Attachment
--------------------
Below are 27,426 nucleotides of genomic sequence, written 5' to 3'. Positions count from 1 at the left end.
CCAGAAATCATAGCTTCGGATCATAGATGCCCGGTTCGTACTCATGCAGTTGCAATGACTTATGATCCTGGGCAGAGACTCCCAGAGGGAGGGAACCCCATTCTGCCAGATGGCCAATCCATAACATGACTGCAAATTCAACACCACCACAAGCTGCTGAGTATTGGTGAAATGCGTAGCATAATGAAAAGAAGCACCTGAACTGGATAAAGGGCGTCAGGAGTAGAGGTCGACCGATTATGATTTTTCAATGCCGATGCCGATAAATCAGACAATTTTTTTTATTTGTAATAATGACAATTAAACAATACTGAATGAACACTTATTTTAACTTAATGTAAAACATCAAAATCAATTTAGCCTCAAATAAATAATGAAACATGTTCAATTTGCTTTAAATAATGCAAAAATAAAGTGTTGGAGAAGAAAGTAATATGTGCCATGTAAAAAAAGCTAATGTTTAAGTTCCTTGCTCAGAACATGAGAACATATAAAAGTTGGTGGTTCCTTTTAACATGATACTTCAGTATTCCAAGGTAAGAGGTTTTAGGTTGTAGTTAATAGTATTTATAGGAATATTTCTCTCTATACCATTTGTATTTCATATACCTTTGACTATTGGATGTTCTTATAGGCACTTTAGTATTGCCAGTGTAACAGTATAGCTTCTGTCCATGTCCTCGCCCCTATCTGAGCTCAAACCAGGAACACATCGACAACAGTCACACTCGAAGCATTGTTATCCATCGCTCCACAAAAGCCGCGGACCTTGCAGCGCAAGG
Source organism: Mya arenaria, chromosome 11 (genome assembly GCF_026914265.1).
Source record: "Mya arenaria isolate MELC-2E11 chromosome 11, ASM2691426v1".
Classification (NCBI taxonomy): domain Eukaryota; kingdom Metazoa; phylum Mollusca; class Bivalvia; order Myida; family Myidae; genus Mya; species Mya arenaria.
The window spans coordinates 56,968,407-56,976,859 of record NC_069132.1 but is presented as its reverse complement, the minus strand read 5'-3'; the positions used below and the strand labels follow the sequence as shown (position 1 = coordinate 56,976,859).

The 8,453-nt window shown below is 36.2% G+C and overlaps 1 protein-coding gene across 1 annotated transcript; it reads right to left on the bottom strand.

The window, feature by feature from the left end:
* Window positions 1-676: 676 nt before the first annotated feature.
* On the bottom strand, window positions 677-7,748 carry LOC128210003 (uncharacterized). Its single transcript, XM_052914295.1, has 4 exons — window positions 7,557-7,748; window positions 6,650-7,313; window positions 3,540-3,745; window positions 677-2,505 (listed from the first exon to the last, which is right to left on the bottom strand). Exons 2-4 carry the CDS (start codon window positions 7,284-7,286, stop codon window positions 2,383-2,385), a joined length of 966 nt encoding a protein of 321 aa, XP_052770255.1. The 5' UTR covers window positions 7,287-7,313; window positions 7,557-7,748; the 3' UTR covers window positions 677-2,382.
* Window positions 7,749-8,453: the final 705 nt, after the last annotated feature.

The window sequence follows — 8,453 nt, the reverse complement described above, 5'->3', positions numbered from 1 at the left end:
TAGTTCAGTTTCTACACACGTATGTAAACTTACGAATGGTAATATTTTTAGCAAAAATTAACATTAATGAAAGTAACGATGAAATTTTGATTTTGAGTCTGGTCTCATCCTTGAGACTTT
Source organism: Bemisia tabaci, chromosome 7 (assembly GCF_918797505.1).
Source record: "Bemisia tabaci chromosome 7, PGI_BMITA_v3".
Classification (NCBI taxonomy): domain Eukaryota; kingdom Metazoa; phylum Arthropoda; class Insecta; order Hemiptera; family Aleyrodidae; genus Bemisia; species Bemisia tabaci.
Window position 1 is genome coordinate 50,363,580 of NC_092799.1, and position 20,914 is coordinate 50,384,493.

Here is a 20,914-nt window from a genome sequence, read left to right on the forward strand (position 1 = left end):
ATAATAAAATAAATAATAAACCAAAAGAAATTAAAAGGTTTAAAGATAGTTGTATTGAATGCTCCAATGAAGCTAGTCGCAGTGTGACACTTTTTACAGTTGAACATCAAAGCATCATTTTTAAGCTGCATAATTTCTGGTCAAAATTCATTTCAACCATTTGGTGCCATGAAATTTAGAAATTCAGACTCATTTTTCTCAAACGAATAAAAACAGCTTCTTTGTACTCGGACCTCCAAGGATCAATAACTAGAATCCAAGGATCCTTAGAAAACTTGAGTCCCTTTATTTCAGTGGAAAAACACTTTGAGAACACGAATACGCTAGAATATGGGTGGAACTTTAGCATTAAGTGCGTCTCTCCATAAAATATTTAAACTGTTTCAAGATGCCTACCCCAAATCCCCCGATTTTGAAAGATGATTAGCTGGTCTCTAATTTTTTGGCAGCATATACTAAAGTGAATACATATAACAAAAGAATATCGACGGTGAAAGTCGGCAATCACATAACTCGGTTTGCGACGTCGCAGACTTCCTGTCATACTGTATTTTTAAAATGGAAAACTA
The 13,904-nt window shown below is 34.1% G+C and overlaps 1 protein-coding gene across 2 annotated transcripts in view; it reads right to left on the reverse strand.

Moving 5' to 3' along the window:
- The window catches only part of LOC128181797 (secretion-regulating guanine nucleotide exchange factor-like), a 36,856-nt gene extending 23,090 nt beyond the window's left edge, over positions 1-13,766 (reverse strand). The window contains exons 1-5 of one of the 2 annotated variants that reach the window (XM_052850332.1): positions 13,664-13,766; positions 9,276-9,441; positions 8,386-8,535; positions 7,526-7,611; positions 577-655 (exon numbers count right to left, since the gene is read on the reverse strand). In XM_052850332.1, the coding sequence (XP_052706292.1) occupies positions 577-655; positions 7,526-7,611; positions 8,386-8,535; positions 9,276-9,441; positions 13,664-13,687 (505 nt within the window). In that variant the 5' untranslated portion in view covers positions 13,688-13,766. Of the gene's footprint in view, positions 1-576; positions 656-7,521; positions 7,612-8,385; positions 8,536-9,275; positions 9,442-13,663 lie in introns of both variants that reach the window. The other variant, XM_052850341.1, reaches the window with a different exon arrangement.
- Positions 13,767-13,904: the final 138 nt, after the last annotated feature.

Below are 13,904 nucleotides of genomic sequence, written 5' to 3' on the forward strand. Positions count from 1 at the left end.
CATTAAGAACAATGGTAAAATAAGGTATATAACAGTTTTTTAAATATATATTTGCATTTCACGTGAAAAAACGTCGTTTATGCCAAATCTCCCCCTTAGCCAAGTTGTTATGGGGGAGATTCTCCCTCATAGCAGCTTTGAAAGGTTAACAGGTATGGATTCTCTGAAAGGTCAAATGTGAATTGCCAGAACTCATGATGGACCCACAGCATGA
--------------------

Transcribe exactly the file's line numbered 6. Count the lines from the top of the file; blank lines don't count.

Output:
The window spans coordinates 56,968,407-56,976,859 of record NC_069132.1 but is presented as its reverse complement, the minus strand read 5'-3'; the positions used below and the strand labels follow the sequence as shown (position 1 = coordinate 56,976,859).